We do not recommend fertilizing your desert-adapted landscape plants during the summer months. Fertilizing will cause excessive, luxuriant growth that requires more water and new growth is too tender to take the excessive heat and sun exposure. Wait until next spring to fertilize, if needed.
Periodic fertilizing may be needed for plants in containers as nutrients in the soil will have diminished over time. Always follow directions on the label.
Continue to fertilize your warm-season annuals and herbaceous and woody perennials in containers if necessary.
Cacti and warm-season succulents in containers should be fertilized at least once during the month depending on the type of fertilizer used. If using a slow-release granular fertilizer for your cacti and succulents in containers, fertilize in late March and again in July or early August.
Do not fertilize any winter-growing succulents such as Succulent Geraniums (Pelargonium spp.), Iceplants (Malephora spp., Drosanthemum spp.,Cephalophyllum spp.), Living Stones (Lithops spp.) and crassulaceous plants (Kalanchoe, Cotyledon, Echeveria, Dudleya) as they are summer dormant.
Continue to water and fertilize your Karoo Roses (Adenium spp.) to promote bloom through the warm season.
Continue to fertilize your vegetable and herb garden as needed.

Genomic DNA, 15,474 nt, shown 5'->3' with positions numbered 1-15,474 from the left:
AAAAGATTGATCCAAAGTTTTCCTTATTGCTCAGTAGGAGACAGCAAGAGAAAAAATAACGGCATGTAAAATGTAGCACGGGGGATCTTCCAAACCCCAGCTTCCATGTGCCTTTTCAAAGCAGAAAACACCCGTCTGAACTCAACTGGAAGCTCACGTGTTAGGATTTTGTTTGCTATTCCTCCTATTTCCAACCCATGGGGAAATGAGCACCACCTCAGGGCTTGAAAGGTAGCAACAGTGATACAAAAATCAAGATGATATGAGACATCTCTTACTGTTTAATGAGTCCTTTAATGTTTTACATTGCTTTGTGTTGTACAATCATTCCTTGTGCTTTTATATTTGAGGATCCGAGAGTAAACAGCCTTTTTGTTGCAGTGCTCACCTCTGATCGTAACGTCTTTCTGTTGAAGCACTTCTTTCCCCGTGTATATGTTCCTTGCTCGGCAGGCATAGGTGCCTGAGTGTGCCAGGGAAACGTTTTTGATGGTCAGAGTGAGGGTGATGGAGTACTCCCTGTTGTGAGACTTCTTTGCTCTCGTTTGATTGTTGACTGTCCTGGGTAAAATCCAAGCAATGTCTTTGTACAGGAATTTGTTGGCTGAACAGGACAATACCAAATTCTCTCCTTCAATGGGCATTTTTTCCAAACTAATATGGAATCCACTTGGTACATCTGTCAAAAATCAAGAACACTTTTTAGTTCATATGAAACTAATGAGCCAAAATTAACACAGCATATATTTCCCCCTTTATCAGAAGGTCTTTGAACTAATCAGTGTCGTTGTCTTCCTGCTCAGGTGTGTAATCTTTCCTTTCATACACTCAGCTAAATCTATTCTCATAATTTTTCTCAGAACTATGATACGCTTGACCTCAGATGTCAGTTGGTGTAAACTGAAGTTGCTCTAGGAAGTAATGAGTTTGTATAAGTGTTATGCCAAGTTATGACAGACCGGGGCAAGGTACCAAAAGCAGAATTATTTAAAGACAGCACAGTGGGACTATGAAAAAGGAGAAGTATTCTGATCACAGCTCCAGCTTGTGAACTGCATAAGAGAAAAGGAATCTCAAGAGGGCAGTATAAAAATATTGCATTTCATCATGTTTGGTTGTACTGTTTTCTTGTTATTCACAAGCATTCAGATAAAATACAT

Mosquitoes are now commonplace throughout the Valley particularly after rain events. Be sure to empty any containers, buckets, bowls, etc. that might catch rainwater as the larvae require water in which to mature.
Ants and termites are swarming and if you see the mud tunnels of termites crawling up your plant stems, just wash them off. They are not harming the plants.
Defoliation of many landscape plants can occur with the appearance of a high infestation of grasshoppers. Population size varies year to year and they are a difficult insect to control in the garden. When population numbers are low, hand-pick and remove. If infestation is high, use a protective cloth or floating row cover to protect your plants. Allow natural predators such as birds, lizards and spiders to help keep the population under control.
Whiteflies are small, sucking insects that are often found on many ornamental and vegetable plants. Plants infested with whiteflies show symptoms of sticky, yellowing leaves and when the plant is disturbed the small insects will fly generating a white “blur”. There are many species of whiteflies and they are abundant at different times of the year. Whiteflies are difficult to manage and insecticides are not recommended as it can disrupt and destroy their natural enemies. If you choose to use an insecticide, use an insecticidal soap or oil to help control populations.